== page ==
Baroness Parminter InterviewBaroness Parminter Interview

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Financial incentives are needed NOW to boost new and used electric car demand

  • Chair of inquiry into electric vehicles says government needs to boost new and used EV demand
  • Baroness Parminter tells Car Dealer that grants should be targeted at cheaper end of the market
  • She says government must heed inquiry’s advice now if it’s to hit electric car targets

Time 9:09 am, February 6, 2024

Financial incentives to entice consumers into new and used electric vehicles are needed now if the government is to hit its targets.

That’s the opinion of Baroness Parminter, chair of an inquiry into the state of the electric vehicle market in England and Wales.

Speaking to Car Dealer on the eve of the publication of the committee’s report titled EV Strategy: Rapid Recharge Needed, Baroness Parminter – who drives a Nissan Leaf herself – said she would like to see the government put in place financial incentives to help boost the uptake of EVs ‘immediately’.


She said: ‘If there was a commitment to immediately consult on the necessary fiscal incentives for both new cars and secondhand cars, that would be a win.

‘And in the Budget saying we will equalise VAT on home and public charging, that would be a massive signal of intent. 

‘And that’s what we need from this government because the messages have been mixed.


‘When Rishi Sunak rolled back on the deadline last year he used the term “getting to net zero is going to be hard” – that’s not what the public needs to hear. 

‘They need to see the government putting some skin in the game on this now. And the VAT equalisation in the Budget would do that. There needs to be some clear communication from the government that we’re all in this together.’

The report – published today – suggests boosting used electric car sales with a ‘battery health standard’, reforming vehicle tax so consumers know where they’ll stand in the future if they buy an EV and reducing the VAT rate for public charging to 5%, among a number of other ideas.

Baroness Parminter added: ‘If we don’t incentivise used [electric] cars then we are not going to crack this market given how many cars are bought in the used market.

‘I think the government needs to learn the lessons from other schemes [in other countries] which are working, which are incentivising the second hand market. And we’ve said, absolutely, the government should be looking at fiscal incentives, whether it’s loans or grants, that’s a matter for them. And it needs to be doing that now.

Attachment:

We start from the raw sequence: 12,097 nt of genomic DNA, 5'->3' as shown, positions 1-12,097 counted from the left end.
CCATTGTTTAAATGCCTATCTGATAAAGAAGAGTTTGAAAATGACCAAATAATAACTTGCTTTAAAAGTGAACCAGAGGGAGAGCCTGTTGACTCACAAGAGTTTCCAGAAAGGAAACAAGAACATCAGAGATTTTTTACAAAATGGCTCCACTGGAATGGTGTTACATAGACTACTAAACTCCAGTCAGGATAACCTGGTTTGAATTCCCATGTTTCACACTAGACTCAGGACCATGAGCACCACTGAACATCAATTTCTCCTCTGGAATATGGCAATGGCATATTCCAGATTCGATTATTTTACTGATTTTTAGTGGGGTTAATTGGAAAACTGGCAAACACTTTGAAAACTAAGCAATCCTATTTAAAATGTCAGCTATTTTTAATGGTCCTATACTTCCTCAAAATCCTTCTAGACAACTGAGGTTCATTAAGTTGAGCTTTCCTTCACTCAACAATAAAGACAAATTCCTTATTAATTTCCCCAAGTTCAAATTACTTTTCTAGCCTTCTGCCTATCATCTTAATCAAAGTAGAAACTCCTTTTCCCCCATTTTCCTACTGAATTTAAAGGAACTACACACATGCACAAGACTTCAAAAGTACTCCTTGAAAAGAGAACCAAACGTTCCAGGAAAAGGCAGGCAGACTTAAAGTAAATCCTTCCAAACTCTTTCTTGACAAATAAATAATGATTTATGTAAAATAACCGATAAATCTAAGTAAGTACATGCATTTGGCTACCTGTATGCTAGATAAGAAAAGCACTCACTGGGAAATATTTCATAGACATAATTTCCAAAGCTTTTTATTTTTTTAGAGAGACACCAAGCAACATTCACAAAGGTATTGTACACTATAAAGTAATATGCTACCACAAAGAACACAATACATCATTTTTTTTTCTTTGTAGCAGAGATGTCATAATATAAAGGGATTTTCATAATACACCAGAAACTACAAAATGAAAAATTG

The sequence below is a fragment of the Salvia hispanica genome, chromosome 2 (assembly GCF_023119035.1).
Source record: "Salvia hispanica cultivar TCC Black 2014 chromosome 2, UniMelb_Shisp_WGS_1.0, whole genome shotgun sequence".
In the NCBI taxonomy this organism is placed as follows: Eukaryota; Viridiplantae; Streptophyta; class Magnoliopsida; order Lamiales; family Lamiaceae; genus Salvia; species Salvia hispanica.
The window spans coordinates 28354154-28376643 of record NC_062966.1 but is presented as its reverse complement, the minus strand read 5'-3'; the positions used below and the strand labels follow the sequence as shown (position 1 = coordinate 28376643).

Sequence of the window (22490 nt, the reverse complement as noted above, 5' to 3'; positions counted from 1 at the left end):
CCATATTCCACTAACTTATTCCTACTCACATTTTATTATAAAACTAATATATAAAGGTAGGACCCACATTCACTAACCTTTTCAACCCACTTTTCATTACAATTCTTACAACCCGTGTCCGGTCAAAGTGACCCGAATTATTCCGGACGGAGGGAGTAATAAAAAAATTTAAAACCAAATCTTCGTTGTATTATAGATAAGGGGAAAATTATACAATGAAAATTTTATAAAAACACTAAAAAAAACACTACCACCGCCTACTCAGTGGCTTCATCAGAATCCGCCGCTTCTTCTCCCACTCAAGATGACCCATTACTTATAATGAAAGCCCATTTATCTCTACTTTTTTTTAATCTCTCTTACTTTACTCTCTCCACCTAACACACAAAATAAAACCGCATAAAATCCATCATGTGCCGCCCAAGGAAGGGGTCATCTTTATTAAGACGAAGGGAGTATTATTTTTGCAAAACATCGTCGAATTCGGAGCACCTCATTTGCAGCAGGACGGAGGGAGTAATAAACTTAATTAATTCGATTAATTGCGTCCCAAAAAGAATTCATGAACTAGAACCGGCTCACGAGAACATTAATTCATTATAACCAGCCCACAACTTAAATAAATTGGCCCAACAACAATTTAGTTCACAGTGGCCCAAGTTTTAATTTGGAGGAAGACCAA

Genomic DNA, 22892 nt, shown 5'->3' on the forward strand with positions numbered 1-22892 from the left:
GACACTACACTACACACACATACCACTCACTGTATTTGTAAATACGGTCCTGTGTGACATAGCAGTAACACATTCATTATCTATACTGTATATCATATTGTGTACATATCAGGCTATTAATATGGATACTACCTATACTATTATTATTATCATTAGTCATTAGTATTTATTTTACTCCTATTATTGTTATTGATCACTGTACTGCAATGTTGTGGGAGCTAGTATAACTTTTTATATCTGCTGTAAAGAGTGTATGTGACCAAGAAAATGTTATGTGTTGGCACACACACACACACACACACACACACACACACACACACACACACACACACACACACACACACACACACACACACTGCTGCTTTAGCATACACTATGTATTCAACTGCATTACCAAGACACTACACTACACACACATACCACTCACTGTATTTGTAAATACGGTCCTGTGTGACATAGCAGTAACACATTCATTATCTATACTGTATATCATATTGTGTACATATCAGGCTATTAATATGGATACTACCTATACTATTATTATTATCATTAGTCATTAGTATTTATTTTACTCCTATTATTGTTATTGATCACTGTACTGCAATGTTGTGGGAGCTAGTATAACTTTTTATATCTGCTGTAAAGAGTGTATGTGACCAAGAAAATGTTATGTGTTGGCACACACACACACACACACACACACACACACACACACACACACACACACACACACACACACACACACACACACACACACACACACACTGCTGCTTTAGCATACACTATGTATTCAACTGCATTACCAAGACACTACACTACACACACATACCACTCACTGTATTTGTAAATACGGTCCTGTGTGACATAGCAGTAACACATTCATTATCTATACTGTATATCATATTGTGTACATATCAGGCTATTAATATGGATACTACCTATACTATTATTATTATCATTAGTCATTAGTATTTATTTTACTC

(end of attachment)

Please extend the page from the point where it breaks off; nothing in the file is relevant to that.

‘In the past, when we had the plug-in car grant, it was across all cars. What we are saying is that we need to target the affordable end of the market for fairness issues.

‘That’s where we need people to be buying the cars. We’re asking the government to look at effectively reintroducing grants, but to target them at the lower end of the market.’

The report also suggests solutions around promoting the life of EV batteries in used cars and showcasing how ‘healthy’ they still are.

She added: ‘We think it’s absolutely critical that the government introduces a battery health indicator for EV batteries. Otherwise, I think that will be a major brake on people thinking that they’ll buy second hand electric cars.’


Baroness Parminter and her inquiry heard evidence from August 2023 onwards from car manufacturers, suppliers, charging infrastructure firms, the general public and car dealers.

She warned the government that if it doesn’t heed the inquiry’s advice, hitting its targets will be near impossible.

She added: ‘I think if they don’t take on the main recommendations that we are proposing, I think the chances of us meeting those net zero targets are slim.

‘If we don’t get the EV revolution in place, we’re not going to hit our legally binding Net Zero targets by 2050. So the government needs to take what we’re saying really seriously.’

Baroness Parminter also explained that she found the fact consumers were less worried about ‘range anxiety’ and more concerned about charging infrastructure the most shocking. 

She added: ‘The second thing that shocked me was the whole issue around VAT and the discrepancy between the amount you get charged for electricity if you’re able to charge from home and that which you get charged, if you’re charging at a public site.

‘Given that 40% of people aren’t going to be able to have home charging facilities that, for me, was a big issue, which I don’t think has been explored sufficiently. That was something that really struck home to committee members.’

And asked if she thought the government would listen to the inquiry’s advice, Baroness Parminter added: ‘I’m hesitant. The mood music as we move towards the General Election, where green issues by the Conservatives are being increasingly portrayed as a wedge issue makes me feel that this might make it harder for our messages to land.’

James Baggott's avatar

James is the founder and editor-in-chief of Car Dealer Magazine, and CEO of parent company Baize Group. James has been a motoring journalist for more than 20 years writing about cars and the car industry.



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